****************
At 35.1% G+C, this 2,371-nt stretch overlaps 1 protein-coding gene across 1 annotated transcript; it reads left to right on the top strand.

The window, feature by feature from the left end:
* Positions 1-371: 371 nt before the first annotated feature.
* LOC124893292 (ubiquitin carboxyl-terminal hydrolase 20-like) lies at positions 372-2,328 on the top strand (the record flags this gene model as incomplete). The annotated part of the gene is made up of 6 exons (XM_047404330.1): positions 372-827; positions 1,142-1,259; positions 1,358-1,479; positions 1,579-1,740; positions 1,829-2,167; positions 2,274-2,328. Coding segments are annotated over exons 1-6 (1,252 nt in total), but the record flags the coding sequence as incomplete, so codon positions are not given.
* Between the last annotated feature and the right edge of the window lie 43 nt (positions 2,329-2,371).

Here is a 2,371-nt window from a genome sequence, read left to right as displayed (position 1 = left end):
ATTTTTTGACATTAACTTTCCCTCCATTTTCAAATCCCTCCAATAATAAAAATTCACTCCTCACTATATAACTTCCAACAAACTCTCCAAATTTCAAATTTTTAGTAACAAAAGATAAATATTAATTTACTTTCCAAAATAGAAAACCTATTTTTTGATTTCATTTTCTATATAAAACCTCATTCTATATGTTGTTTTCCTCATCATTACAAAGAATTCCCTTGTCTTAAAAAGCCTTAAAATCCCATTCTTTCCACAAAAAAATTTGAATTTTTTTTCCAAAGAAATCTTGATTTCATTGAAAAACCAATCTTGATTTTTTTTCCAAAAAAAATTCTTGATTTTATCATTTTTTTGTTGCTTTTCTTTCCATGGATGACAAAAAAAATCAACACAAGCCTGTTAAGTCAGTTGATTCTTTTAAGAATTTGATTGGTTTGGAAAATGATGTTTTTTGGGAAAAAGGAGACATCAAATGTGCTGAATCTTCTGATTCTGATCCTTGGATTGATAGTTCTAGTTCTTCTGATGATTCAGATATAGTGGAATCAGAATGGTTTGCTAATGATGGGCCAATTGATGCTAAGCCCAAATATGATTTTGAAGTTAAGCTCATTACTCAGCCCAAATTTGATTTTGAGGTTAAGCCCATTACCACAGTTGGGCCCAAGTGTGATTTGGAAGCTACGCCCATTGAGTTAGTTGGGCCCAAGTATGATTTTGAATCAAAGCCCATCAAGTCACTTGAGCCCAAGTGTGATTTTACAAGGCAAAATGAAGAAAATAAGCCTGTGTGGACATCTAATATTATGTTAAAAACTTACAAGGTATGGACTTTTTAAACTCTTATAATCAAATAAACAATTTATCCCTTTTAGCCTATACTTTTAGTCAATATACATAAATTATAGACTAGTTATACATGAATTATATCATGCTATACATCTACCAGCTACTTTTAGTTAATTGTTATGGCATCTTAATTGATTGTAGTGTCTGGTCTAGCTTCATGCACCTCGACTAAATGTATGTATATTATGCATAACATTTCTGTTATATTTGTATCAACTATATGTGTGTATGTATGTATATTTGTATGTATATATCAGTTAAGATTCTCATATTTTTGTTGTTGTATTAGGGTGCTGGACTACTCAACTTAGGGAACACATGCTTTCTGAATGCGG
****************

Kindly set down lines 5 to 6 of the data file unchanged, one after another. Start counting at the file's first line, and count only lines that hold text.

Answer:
* Between the last annotated feature and the right edge of the window lie 43 nt (positions 2,329-2,371).

Here is a 2,371-nt window from a genome sequence, read left to right as displayed (position 1 = left end):